The levels of inflammatory cytokines; including interferon-γ (IFN-γ), tumor necrosis factor-α(TNF-α), interleukin (IL)-5, IL-8, IL-17A, and eotaxin in the supernatants will be analyzed using the Luminex System.

  7. adverse events [ Time Frame: adverse events will be recorded at baseline (V0), and each visit. V1, V2, V3, and V4 is on Day 1, Day 4, Day 8 and Day 11, respectively. V5 is at the third week and V6 is at the fourth week. There is no acupuncture during both V5 and V6. ]
    Any adverse event following acupuncture was assessed by physicians and patients. Patients were instructed to record any unexpected signs, symptoms, and feelings during the entire trial period.



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Ages Eligible for Study:   18 Years to 60 Years   (Adult)
Sexes Eligible for Study:   All
Accepts Healthy Volunteers:   No
Criteria

Inclusion Criteria:

  1. history of physician-diagnosed SAR with at least 2 years of typical symptoms
  2. positive skin prick test (SPT) and/or positive serum antigen specific IgE to local seasonal pollens (Giant Ragweed, Mugwort, Goosefoot, etc)

Exclusion Criteria:

  1. oral steroids within 4 weeks prior to recruitment
  2. nasal steroids and/or antihistamine 2 weeks prior to recruitment
  3. perennial AR
  4. any respiratory infection within the previous 4 weeks prior to recruitment
  5. history of nasal polyps, nasal septum deviation, asthma or autoimmune disorders
  6. previously received acupuncture therapy for AR within 1 month prior to recruitment

Information from the National Library of Medicine

To learn more about this study, you or your doctor may contact the study research staff using the contact information provided by the sponsor.

Please refer to this study by its ClinicalTrials.gov identifier (NCT number): NCT04052945


Contacts
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Contact: Hongfei Lou (8610)58268375 louhongfei@yahoo.com
Contact: Chengshuo Wang (8610)58265801 wangcs830@126.com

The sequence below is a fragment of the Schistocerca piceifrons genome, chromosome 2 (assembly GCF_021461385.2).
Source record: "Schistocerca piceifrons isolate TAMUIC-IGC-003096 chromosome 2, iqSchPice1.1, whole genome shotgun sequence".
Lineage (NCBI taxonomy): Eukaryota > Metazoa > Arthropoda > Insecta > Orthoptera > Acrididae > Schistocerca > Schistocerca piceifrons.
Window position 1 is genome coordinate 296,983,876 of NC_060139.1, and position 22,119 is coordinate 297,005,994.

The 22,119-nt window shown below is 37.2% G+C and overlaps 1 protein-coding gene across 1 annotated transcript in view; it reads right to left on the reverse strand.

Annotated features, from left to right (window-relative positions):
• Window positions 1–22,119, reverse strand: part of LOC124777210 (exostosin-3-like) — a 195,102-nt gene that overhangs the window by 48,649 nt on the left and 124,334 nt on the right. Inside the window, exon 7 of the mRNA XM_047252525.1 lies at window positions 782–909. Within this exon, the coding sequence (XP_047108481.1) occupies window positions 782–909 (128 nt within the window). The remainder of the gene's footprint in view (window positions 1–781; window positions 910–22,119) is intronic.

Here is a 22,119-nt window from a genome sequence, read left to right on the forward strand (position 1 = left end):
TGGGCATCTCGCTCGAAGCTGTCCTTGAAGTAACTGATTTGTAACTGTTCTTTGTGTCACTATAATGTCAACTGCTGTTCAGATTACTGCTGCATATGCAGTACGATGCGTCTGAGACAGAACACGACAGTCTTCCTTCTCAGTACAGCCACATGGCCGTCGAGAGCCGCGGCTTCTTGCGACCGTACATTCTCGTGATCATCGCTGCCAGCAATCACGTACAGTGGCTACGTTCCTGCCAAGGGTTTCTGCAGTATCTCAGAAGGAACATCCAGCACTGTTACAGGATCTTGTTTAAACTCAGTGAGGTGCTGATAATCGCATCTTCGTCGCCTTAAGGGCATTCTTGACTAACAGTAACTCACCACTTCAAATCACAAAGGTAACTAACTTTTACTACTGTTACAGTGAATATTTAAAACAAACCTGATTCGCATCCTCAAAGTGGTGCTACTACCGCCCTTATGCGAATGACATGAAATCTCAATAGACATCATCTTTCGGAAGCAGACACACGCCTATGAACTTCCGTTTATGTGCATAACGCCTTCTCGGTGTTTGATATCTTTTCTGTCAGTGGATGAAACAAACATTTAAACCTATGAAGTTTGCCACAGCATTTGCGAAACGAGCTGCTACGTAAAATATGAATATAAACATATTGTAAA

Locations
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China, Beijing
Hongfei Lou Recruiting
Beijing, Beijing, China, 100730
Contact: Hongfei Lou, Doctor         
Sponsors and Collaborators
Beijing Tongren Hospital
Investigators
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Principal Investigator: Luo Zhang Beijing Tongren Hospital

Publications:
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Responsible Party: Luo Zhang, Vice president, Beijing Tongren Hospital
ClinicalTrials.gov Identifier: NCT04052945     History of Changes
Other Study ID Numbers: SPA acupuncture for SAR
First Posted: August 12, 2019    Key Record Dates
Last Update Posted: August 20, 2019
Last Verified: August 2019
Individual Participant Data (IPD) Sharing Statement:
Plan to Share IPD: No

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Studies a U.S. FDA-regulated Drug Product: No
Studies a U.S. FDA-regulated Device Product: No
Keywords provided by Luo Zhang, Beijing Tongren Hospital:
Acupuncture
sphenopalatine ganglion
seasonal allergic rhinitis
neuropeptides
inflammatory cytokines
neuro-immune interactions
Additional relevant MeSH terms:
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Ganglion Cysts
Rhinitis
Rhinitis, Allergic
Rhinitis, Allergic, Seasonal
Nose Diseases
Respiratory Tract Diseases
Respiratory Tract Infections
Otorhinolaryngologic Diseases
Respiratory Hypersensitivity
Hypersensitivity, Immediate
Hypersensitivity
Immune System Diseases
Cysts
Neoplasms
Mucinoses
Connective Tissue Diseases